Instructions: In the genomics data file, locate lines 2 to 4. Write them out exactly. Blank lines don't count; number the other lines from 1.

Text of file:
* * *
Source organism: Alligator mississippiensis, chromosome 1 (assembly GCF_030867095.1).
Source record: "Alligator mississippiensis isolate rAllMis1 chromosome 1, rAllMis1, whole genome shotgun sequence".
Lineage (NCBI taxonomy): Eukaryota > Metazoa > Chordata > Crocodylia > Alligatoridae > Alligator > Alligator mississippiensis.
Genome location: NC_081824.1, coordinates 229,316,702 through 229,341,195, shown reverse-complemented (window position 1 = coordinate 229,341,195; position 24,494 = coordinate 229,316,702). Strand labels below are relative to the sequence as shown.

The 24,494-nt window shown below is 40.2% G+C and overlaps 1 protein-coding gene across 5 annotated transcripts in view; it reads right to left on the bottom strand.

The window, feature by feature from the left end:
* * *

Source record: "Alligator mississippiensis isolate rAllMis1 chromosome 1, rAllMis1, whole genome shotgun sequence".
Lineage (NCBI taxonomy): Eukaryota > Metazoa > Chordata > Crocodylia > Alligatoridae > Alligator > Alligator mississippiensis.
Genome location: NC_081824.1, coordinates 229,316,702 through 229,341,195, shown reverse-complemented (window position 1 = coordinate 229,341,195; position 24,494 = coordinate 229,316,702). Strand labels below are relative to the sequence as shown.